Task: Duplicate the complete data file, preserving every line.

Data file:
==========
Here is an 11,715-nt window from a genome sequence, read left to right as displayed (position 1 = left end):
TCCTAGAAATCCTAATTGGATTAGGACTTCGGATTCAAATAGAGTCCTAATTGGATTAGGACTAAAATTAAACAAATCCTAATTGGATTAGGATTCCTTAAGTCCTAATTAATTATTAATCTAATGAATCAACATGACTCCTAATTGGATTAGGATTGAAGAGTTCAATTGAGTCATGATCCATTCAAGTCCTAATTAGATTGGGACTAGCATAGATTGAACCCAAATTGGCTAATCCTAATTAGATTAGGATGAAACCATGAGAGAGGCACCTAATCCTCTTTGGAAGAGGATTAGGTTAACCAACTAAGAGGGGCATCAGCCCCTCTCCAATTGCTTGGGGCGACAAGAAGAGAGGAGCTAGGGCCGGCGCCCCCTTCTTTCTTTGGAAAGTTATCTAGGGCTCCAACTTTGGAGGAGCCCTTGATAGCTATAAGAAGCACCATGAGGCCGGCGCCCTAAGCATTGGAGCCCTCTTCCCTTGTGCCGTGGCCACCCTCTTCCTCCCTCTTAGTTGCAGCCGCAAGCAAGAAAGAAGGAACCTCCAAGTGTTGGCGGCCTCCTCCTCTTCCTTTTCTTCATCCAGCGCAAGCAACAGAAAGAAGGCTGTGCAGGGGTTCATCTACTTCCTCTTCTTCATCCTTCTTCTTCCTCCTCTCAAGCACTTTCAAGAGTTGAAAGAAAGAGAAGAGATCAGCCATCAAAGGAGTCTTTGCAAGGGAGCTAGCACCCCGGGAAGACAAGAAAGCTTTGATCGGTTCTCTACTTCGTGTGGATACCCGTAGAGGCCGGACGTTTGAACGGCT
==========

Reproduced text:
Here is an 11,715-nt window from a genome sequence, read left to right as displayed (position 1 = left end):
TCCTAGAAATCCTAATTGGATTAGGACTTCGGATTCAAATAGAGTCCTAATTGGATTAGGACTAAAATTAAACAAATCCTAATTGGATTAGGATTCCTTAAGTCCTAATTAATTATTAATCTAATGAATCAACATGACTCCTAATTGGATTAGGATTGAAGAGTTCAATTGAGTCATGATCCATTCAAGTCCTAATTAGATTGGGACTAGCATAGATTGAACCCAAATTGGCTAATCCTAATTAGATTAGGATGAAACCATGAGAGAGGCACCTAATCCTCTTTGGAAGAGGATTAGGTTAACCAACTAAGAGGGGCATCAGCCCCTCTCCAATTGCTTGGGGCGACAAGAAGAGAGGAGCTAGGGCCGGCGCCCCCTTCTTTCTTTGGAAAGTTATCTAGGGCTCCAACTTTGGAGGAGCCCTTGATAGCTATAAGAAGCACCATGAGGCCGGCGCCCTAAGCATTGGAGCCCTCTTCCCTTGTGCCGTGGCCACCCTCTTCCTCCCTCTTAGTTGCAGCCGCAAGCAAGAAAGAAGGAACCTCCAAGTGTTGGCGGCCTCCTCCTCTTCCTTTTCTTCATCCAGCGCAAGCAACAGAAAGAAGGCTGTGCAGGGGTTCATCTACTTCCTCTTCTTCATCCTTCTTCTTCCTCCTCTCAAGCACTTTCAAGAGTTGAAAGAAAGAGAAGAGATCAGCCATCAAAGGAGTCTTTGCAAGGGAGCTAGCACCCCGGGAAGACAAGAAAGCTTTGATCGGTTCTCTACTTCGTGTGGATACCCGTAGAGGCCGGACGTTTGAACGGCT